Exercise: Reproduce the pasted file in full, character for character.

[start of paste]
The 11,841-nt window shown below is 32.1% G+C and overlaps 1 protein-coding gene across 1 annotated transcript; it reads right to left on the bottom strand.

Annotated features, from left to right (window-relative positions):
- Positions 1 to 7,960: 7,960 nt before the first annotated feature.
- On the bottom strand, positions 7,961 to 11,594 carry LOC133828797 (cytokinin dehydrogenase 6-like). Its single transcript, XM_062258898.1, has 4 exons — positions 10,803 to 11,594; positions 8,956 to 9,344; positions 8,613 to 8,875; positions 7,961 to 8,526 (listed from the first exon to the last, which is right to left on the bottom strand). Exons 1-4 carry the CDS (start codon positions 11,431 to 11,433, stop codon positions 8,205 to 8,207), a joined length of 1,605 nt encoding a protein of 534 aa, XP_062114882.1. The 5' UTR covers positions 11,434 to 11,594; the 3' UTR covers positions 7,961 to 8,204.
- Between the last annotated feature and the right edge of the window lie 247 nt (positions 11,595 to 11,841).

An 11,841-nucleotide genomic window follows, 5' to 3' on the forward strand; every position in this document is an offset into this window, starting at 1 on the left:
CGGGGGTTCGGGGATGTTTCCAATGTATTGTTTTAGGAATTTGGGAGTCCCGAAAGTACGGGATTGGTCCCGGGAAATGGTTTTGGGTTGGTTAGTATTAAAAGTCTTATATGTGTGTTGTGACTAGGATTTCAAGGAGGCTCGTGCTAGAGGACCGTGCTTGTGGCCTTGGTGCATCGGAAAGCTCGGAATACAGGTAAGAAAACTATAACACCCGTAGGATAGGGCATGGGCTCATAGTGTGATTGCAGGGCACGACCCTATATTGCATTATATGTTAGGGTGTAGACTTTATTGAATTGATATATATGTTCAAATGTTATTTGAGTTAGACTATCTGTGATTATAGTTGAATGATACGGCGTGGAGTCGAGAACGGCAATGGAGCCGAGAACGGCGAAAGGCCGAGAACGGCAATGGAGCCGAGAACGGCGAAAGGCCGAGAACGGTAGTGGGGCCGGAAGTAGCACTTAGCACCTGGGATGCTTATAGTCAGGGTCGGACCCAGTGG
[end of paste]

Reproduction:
The 11,841-nt window shown below is 32.1% G+C and overlaps 1 protein-coding gene across 1 annotated transcript; it reads right to left on the bottom strand.

Annotated features, from left to right (window-relative positions):
- Positions 1 to 7,960: 7,960 nt before the first annotated feature.
- On the bottom strand, positions 7,961 to 11,594 carry LOC133828797 (cytokinin dehydrogenase 6-like). Its single transcript, XM_062258898.1, has 4 exons — positions 10,803 to 11,594; positions 8,956 to 9,344; positions 8,613 to 8,875; positions 7,961 to 8,526 (listed from the first exon to the last, which is right to left on the bottom strand). Exons 1-4 carry the CDS (start codon positions 11,431 to 11,433, stop codon positions 8,205 to 8,207), a joined length of 1,605 nt encoding a protein of 534 aa, XP_062114882.1. The 5' UTR covers positions 11,434 to 11,594; the 3' UTR covers positions 7,961 to 8,204.
- Between the last annotated feature and the right edge of the window lie 247 nt (positions 11,595 to 11,841).

An 11,841-nucleotide genomic window follows, 5' to 3' on the forward strand; every position in this document is an offset into this window, starting at 1 on the left:
CGGGGGTTCGGGGATGTTTCCAATGTATTGTTTTAGGAATTTGGGAGTCCCGAAAGTACGGGATTGGTCCCGGGAAATGGTTTTGGGTTGGTTAGTATTAAAAGTCTTATATGTGTGTTGTGACTAGGATTTCAAGGAGGCTCGTGCTAGAGGACCGTGCTTGTGGCCTTGGTGCATCGGAAAGCTCGGAATACAGGTAAGAAAACTATAACACCCGTAGGATAGGGCATGGGCTCATAGTGTGATTGCAGGGCACGACCCTATATTGCATTATATGTTAGGGTGTAGACTTTATTGAATTGATATATATGTTCAAATGTTATTTGAGTTAGACTATCTGTGATTATAGTTGAATGATACGGCGTGGAGTCGAGAACGGCAATGGAGCCGAGAACGGCGAAAGGCCGAGAACGGCAATGGAGCCGAGAACGGCGAAAGGCCGAGAACGGTAGTGGGGCCGGAAGTAGCACTTAGCACCTGGGATGCTTATAGTCAGGGTCGGACCCAGTGG